fdDecim = 

  decimator with properties:

          MultirateType: 'Decimator'
               Response: 'Lowpass'
       DecimationFactor: 4
          Specification: 'Fp,Fst,Ap,Ast'
            Description: {4x1 cell}
    NormalizedFrequency: 0
                     Fs: 800
                  Fs_in: 800
                 Fs_out: 200
                  Fpass: 80
                  Fstop: 100
                  Apass: 0.1000
                  Astop: 80

The specifications for the filter determine that a transition band of 20 Hz is acceptable between 80 and 100 Hz and that the minimum attenuation for out of band components is 80 dB. Also that the maximum distortion for the components of interest is 0.05 dB (half the peak-to-peak passband ripple). An equiripple filter that meets these specs can be easily obtained by the fdesign interface.

eqrDecim = design(fdDecim,'equiripple', 'SystemObject', true);
ans = 

Sample Rate      : 800 Hz     
Passband Edge    : 80 Hz      
3-dB Point       : 85.621 Hz  
6-dB Point       : 87.8492 Hz 
Stopband Edge    : 100 Hz     
Passband Ripple  : 0.092414 dB
Stopband Atten.  : 80.3135 dB 
Transition Width : 20 Hz      

Visualize the magnitude response confirms that the filter is an equiripple filter.


Nyquist Filters and Interpolation Consistency

A digital convolution filter $h$ is called an L-th Nyquist filter if it is vanishing periodically every $L$ samples, except the center index. In other words, the sampling $h$ by a factor of $L$ yields an impulse:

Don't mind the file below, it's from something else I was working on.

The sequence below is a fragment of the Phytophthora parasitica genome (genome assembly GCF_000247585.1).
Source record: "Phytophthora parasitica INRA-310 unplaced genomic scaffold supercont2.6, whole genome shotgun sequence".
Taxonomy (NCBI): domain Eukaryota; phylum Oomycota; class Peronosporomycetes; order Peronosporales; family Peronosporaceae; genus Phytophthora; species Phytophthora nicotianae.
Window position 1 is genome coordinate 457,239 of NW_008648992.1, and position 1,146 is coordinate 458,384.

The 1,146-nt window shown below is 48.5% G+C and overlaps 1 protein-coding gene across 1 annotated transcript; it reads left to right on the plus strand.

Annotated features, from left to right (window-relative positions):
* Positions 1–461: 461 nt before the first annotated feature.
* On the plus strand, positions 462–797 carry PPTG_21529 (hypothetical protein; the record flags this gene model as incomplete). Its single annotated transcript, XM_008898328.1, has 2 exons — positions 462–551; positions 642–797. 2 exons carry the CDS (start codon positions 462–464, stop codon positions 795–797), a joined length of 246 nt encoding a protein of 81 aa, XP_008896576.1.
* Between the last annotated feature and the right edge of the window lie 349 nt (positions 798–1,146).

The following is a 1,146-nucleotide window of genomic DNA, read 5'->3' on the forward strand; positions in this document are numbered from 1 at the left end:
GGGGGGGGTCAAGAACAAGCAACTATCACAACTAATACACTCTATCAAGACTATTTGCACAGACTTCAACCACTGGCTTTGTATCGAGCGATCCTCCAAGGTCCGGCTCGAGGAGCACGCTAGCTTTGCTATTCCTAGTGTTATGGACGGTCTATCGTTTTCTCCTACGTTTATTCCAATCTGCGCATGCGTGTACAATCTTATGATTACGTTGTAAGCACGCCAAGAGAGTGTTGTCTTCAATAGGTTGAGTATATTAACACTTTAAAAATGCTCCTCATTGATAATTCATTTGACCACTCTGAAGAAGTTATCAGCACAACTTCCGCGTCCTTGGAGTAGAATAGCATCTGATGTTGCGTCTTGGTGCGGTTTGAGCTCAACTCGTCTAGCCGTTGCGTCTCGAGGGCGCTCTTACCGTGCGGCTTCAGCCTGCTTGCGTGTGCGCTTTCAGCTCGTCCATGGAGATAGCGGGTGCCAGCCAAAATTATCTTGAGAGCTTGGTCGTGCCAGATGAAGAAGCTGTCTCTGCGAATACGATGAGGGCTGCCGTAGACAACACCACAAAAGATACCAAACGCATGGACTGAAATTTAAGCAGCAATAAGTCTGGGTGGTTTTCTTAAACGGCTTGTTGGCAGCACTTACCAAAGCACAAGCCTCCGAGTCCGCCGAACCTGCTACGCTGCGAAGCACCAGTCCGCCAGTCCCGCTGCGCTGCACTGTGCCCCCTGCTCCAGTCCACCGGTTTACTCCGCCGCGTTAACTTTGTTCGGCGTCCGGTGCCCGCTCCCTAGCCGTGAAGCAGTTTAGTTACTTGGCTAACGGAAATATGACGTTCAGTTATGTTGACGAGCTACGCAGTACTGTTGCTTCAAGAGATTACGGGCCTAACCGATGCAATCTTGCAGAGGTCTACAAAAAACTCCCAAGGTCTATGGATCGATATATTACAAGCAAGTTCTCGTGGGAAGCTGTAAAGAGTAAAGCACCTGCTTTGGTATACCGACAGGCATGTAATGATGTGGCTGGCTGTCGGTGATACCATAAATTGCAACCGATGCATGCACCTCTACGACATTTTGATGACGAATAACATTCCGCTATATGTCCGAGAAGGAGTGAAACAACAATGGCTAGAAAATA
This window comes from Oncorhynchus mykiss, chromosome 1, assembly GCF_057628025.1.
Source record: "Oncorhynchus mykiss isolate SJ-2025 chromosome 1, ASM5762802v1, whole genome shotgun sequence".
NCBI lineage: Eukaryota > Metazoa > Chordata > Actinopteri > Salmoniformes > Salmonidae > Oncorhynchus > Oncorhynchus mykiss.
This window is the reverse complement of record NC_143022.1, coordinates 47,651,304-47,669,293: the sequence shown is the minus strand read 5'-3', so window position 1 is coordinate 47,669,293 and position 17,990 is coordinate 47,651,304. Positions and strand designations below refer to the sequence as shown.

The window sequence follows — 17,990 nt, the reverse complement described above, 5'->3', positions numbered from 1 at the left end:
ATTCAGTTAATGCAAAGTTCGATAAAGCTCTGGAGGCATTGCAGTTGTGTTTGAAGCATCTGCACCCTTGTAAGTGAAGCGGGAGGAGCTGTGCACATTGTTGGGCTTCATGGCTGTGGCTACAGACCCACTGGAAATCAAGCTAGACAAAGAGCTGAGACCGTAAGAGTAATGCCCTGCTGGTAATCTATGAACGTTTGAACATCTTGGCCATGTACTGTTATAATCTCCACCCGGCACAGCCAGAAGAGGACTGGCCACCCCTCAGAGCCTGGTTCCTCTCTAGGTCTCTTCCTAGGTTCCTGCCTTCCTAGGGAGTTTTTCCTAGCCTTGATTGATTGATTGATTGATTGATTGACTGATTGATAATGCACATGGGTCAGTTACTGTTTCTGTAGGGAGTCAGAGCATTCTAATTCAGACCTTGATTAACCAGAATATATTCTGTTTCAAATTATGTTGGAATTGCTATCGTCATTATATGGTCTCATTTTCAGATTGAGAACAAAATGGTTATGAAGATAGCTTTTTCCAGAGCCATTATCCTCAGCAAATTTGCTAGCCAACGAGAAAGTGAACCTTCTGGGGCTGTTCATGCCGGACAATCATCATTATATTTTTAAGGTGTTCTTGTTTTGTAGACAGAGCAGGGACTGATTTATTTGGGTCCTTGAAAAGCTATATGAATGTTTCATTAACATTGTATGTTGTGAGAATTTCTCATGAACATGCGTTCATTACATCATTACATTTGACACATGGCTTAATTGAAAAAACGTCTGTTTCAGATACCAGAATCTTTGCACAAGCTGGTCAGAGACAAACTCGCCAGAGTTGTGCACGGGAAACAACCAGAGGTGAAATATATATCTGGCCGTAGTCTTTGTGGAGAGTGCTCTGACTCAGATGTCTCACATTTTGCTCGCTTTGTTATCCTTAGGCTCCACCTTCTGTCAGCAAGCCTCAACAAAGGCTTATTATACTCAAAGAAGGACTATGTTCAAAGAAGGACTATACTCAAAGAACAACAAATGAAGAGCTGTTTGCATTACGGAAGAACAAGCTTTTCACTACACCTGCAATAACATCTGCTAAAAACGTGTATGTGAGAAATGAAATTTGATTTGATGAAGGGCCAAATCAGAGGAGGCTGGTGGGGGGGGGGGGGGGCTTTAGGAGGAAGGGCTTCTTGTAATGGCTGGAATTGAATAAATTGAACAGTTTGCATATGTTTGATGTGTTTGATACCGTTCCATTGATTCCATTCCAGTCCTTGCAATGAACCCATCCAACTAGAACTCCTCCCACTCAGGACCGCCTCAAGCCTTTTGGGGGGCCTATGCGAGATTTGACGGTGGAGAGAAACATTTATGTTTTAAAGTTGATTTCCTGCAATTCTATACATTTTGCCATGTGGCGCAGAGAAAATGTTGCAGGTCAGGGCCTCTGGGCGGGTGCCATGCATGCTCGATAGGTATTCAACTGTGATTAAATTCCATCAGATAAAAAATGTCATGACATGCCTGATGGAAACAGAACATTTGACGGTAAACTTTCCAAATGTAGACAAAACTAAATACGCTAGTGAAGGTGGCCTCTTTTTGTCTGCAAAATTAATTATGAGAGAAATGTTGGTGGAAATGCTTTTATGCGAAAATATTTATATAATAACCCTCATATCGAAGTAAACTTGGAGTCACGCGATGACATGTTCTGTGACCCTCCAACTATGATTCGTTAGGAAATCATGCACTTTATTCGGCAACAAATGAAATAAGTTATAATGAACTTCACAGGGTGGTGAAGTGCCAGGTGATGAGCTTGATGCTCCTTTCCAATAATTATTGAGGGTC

$$h[kL] = \delta_k$$

The $L$-th band ideal lowpass, $h[m] = sinc(\frac{m}{L})$, for example, is $L$-th Nyquist filter. Another example is a triangular window.

t = linspace(-3*L,3*L,1024);
n = (-3*L:3*L);
hLP = @(t) sinc(t/L);
hTri = @(t) (1-abs(t/L)).*(abs(t/L)<=1);


The function designMultirateFIR yields Nyquist filters, since it is based on weighted and truncated versions of ideal Nyquist filters.

Nyquist filters are efficient to implement since an L-th fraction of the coefficients in these filters are zero, which reduces the number of required multiplications. This feature makes these filters efficient for both decimation and interpolation.

Interpolation Consistency

Nyquist filters retain the sample values of the input even after filtering. This behavior, which is called interpolation consistency, is not true in general, as will be shown below.

Interpolation consistency holds in Nyquist filter, since the coefficients equal to zero every L samples (except for at the center). The proof is straightforward. Assume that $x_L$ is the upsampled version of $x$ (with zeros inserted between samples) so that $x_L[Ln]=x[n]$, and that $y=h*x_L$ is the interpolated signal. Sample $y$ uniformly and get the following equation.

$$ y[nL] = (h*x_L)[Ln] = \sum_k h[Ln-k] x_L[k] = \sum_m \underbrace{h[Ln-Lm]}_{\delta[L(n-m)]} x_L[Lm] = x_L[Ln] = x[n]$$

Let us examine the effect of using a Nyquist filter for interpolation. The designMultirateFIR function produces Nyquist filters. As you can see in the depiction below, the input values coincide with the interpolated values.

% Generate input
n = (0:20)';
xInput = (n<=10).*cos(pi*0.05*n).*(-1).^n;

L = 4;
hNyq = designMultirateFIR(L,1);
firNyq = dsp.FIRInterpolator(L,hNyq);
xIntrNyq = firNyq(xInput);

This is not the case for other lowpass filters such as equiripple designs, as seen in the figure below. Note that the interpolated sequence does not coincide with the low-rate input values. On the other hand, distortion may be lower in non-Nyquist filters, as a tradeoff for interpolation consistency.

hNotNyq = firpm(length(hNyq)-1,[0 1/L 1.5/L 1],[1 1 0 0]);
hNotNyq = hNotNyq/max(hNotNyq); % Adjust gain
firIntrNotNyq = dsp.FIRInterpolator(L,hNotNyq);
xIntrNotNyq= firIntrNotNyq(xInput);

plot_shape_and_response(hNotNyq,xIntrNotNyq,xInput,L,"equiripple, not Nyquist");

See Also